Moammar Gadhafi loyalists seized control of a Libyan city and raised the ousted regime’s green flag, an official and military commanders said Tuesday, in the most serious revolt yet against the country’s government.
The retaking of Bani Walid highlights the vulnerability of Libya’s new leaders, who have faced mounting criticism as they struggle to unify the oil-rich North African nations and build state institutions from scratch three months after Gadhafi was captured and killed.
The seizure also appeared to be the first major, organized operation by armed remnants of Gadhafi’s regime, adding to the security woes of the ruling National Transitional Council. The council has so far made little progress in unifying armed forces. Instead it is left reliant on multiple “revolutionary brigades,” militias made up of citizens-turned-fighters, usually all from a specific city or even neighborhood.
The militias were created during the months of civil war against Gadhafi’s forces last year and when the war ended in October, the various brigades remain in control of security affairs of each city they liberated. Though loyal to the NTC, they have also feuded among themselves and acted on their own initiative, and the council has been unable to control them.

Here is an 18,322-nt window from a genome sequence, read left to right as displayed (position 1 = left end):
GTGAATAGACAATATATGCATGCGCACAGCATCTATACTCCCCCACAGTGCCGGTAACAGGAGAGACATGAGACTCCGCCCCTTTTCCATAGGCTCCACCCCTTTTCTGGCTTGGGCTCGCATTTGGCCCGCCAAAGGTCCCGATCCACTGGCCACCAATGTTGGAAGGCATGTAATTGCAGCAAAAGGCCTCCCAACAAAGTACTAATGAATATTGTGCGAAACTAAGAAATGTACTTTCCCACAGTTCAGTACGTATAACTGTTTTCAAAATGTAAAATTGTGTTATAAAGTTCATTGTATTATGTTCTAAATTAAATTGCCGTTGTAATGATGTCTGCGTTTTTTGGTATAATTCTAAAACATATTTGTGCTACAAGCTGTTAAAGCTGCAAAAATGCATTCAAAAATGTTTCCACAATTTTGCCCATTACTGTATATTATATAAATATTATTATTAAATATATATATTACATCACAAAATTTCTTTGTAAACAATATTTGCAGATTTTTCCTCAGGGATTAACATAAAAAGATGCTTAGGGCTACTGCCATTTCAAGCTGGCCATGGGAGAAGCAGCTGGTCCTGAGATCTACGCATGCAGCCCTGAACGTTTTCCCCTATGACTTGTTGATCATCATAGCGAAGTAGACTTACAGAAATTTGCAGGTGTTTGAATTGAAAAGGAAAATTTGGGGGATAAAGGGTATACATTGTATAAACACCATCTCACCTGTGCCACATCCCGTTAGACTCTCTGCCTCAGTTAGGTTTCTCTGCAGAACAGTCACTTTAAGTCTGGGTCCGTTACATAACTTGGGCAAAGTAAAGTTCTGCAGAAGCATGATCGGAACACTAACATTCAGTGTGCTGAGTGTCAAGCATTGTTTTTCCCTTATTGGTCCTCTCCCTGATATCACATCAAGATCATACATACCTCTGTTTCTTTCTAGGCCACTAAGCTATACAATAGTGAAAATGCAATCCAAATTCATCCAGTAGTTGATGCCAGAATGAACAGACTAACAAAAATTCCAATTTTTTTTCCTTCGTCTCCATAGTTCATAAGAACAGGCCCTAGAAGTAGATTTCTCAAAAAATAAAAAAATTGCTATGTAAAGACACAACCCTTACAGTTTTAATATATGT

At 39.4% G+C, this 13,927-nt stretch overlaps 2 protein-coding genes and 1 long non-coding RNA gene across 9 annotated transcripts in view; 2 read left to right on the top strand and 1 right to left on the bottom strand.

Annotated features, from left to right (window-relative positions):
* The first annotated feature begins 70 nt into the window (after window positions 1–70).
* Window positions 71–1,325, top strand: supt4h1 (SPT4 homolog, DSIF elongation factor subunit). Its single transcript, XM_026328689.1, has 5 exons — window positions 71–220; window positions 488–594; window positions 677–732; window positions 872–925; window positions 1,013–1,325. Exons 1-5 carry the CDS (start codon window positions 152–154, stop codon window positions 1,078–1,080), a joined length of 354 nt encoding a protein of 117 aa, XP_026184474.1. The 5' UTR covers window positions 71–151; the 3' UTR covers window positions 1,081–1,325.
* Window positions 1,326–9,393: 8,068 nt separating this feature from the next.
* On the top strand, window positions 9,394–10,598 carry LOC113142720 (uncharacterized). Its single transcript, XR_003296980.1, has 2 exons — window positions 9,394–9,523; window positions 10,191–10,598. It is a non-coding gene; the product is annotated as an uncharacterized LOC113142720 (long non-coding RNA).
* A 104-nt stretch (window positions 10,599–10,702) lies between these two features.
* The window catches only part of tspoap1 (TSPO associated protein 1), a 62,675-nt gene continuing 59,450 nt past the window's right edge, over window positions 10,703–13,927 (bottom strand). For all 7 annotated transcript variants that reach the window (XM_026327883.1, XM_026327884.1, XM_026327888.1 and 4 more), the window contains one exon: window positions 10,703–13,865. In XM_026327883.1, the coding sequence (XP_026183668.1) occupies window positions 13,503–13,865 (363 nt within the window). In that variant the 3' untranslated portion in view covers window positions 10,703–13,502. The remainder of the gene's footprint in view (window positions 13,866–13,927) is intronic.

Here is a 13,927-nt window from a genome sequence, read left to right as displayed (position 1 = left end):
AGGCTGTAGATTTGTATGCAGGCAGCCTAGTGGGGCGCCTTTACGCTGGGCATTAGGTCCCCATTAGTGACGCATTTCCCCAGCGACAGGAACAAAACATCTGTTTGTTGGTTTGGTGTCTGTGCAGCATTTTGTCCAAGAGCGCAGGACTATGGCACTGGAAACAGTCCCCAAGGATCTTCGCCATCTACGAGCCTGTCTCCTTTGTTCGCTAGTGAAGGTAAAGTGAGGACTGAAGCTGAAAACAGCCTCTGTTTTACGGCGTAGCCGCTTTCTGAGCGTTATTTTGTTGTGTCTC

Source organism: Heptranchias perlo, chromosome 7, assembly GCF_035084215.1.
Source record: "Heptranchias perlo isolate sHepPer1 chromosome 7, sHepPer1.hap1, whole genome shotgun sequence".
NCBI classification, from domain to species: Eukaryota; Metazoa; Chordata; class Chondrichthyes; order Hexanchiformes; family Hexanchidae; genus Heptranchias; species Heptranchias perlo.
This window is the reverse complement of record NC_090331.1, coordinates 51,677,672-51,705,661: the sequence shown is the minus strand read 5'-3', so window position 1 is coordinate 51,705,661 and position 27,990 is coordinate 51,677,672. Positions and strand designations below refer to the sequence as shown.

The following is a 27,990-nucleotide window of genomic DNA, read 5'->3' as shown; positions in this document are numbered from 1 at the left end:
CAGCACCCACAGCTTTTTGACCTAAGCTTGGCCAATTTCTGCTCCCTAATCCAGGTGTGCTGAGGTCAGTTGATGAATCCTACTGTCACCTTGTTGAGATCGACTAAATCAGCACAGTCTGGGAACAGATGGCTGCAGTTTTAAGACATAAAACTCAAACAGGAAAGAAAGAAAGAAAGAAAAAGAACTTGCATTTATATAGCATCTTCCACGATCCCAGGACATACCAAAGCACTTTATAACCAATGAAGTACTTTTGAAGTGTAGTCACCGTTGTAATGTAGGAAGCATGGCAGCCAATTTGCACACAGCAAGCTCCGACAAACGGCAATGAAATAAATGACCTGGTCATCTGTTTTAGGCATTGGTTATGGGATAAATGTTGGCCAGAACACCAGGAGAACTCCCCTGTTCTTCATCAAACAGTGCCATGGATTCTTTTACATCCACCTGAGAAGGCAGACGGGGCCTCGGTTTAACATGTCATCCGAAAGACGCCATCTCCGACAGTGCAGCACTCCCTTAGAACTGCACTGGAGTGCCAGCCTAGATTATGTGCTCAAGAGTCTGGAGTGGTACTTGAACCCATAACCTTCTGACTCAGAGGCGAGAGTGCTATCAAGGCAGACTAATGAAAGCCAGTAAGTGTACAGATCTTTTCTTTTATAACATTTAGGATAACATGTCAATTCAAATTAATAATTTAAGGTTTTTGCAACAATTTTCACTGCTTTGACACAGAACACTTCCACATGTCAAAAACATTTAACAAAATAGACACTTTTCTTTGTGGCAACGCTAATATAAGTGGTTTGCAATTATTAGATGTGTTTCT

Hundreds of well-equipped and highly trained remnants of Gadhafi’s forces battled for eight hours in Bani Walid with the local revolutionary brigade, known as the May 28 Brigade, which was eventually driven out, said Mubarak al-Fatmani, the head of Bani Walid local council. The Gadhafi loyalists then raised the green flag over buildings in the western city.
On Monday’s attack, he said four revolutionary fighters were killed and 25 others were wounded.
The revolutionary brigade had kept only a superficial control over the mountain city, a longtime Gadhafi stronghold which was one of the last to fall to NTC rule late last year.
“The only link between Bani Walid and the revolution was May 28, now it is gone and 99 percent of Bani Walid people are Gadhafi loyalists,” said the head of Bani Walid’s military council, Abdullah al-Khazmi, confirming the fall of the city. He spoke to The Associated Press at a position on the eastern outskirts of Bani Walid, where hundreds of pro-NTC reinforcements from Benghazi were deployed, with convoys of cars mounted with machine guns.
A top commander of a revolutionary brigade in Bani Walid, Ali al-Fatmani, who was present in Benghazi during the attack, says he has lost contact with other fighters in the town.
The three officials said the attackers belong to Brigade 93, a militia newly created by Gadhafi loyalists who reassembled after the fall of the regime. The fighters, flush with cash and heavy weaponry including incendiary bombs, have been increasing in power in the city, they said.
A month ago, Gadhafi loyalists attacked another revolutionary brigade from Tripoli that entered Bani Walid, killing 13, said al-Fatmani.